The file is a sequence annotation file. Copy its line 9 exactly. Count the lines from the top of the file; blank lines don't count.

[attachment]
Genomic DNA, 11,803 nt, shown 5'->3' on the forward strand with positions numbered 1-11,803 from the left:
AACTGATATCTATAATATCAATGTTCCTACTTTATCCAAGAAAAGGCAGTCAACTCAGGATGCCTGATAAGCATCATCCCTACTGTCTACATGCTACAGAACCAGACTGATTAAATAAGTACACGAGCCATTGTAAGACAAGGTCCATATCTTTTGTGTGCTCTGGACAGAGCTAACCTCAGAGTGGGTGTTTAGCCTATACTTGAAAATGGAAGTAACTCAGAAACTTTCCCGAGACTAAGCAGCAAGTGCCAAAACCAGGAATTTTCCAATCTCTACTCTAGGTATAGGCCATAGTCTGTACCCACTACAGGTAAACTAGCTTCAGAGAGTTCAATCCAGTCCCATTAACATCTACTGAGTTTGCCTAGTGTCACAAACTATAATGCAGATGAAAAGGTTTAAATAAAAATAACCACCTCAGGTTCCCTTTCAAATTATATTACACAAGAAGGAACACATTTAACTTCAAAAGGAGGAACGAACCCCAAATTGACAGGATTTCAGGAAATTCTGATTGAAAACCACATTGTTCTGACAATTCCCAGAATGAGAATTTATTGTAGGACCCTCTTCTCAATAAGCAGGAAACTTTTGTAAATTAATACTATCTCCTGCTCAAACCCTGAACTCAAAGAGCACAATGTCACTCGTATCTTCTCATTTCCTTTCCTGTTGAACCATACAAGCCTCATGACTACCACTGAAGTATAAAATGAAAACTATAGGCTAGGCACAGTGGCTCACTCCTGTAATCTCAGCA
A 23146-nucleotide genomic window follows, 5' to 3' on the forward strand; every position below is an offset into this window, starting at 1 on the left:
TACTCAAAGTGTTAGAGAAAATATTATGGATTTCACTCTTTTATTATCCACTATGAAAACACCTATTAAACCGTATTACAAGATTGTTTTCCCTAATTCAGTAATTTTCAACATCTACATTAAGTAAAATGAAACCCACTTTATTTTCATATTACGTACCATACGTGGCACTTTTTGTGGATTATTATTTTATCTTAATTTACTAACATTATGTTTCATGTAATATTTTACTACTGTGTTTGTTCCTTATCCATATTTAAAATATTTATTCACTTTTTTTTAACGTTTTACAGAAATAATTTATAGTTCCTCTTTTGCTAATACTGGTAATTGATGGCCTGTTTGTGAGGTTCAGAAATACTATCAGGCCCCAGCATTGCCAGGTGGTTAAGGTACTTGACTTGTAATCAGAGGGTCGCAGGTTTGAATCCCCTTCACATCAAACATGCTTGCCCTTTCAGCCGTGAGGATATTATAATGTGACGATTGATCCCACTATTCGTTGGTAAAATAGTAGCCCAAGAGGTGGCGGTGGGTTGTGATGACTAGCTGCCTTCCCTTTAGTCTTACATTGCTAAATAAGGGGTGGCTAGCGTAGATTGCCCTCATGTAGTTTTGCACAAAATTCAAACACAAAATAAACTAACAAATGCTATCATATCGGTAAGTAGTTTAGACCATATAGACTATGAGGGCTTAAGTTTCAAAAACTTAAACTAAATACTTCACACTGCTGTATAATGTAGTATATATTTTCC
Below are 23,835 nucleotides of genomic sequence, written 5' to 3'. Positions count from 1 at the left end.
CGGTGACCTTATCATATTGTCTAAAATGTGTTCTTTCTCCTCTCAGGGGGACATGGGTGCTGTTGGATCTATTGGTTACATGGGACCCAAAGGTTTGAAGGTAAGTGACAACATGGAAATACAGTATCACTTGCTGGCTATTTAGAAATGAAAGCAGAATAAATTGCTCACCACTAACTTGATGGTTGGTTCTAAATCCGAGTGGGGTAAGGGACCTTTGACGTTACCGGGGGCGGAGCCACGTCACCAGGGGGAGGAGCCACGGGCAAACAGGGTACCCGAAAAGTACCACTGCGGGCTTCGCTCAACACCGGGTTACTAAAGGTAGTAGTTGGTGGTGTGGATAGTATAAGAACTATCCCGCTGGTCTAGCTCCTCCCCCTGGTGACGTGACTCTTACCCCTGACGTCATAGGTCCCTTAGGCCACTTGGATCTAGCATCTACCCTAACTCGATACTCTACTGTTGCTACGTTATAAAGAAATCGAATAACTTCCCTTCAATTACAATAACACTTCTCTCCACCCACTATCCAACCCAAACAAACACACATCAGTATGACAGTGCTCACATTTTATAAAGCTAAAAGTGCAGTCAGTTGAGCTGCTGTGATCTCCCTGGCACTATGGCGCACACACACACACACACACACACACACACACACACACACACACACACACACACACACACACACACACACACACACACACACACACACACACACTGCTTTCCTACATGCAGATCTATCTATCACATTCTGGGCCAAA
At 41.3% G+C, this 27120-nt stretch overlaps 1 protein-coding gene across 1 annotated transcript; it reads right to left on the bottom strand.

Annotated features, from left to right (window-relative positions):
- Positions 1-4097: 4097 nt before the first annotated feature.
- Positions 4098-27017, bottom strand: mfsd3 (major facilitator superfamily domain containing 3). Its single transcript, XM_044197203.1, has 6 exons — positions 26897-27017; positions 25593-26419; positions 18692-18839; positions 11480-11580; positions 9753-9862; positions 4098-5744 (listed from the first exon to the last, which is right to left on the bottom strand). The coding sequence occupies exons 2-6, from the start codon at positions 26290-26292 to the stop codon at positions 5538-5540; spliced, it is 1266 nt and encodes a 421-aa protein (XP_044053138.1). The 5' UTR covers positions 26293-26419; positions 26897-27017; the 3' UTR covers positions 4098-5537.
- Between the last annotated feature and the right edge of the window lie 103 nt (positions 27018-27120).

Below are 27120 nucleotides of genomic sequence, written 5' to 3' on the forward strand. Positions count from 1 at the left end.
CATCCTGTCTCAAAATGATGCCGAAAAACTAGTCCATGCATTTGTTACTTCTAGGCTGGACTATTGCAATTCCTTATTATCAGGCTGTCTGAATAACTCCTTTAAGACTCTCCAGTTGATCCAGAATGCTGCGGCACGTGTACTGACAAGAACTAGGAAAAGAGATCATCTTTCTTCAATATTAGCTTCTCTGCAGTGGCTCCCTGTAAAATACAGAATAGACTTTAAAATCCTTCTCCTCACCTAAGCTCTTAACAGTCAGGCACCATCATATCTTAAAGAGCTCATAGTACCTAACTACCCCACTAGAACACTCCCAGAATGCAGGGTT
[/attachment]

- Positions 1-4097: 4097 nt before the first annotated feature.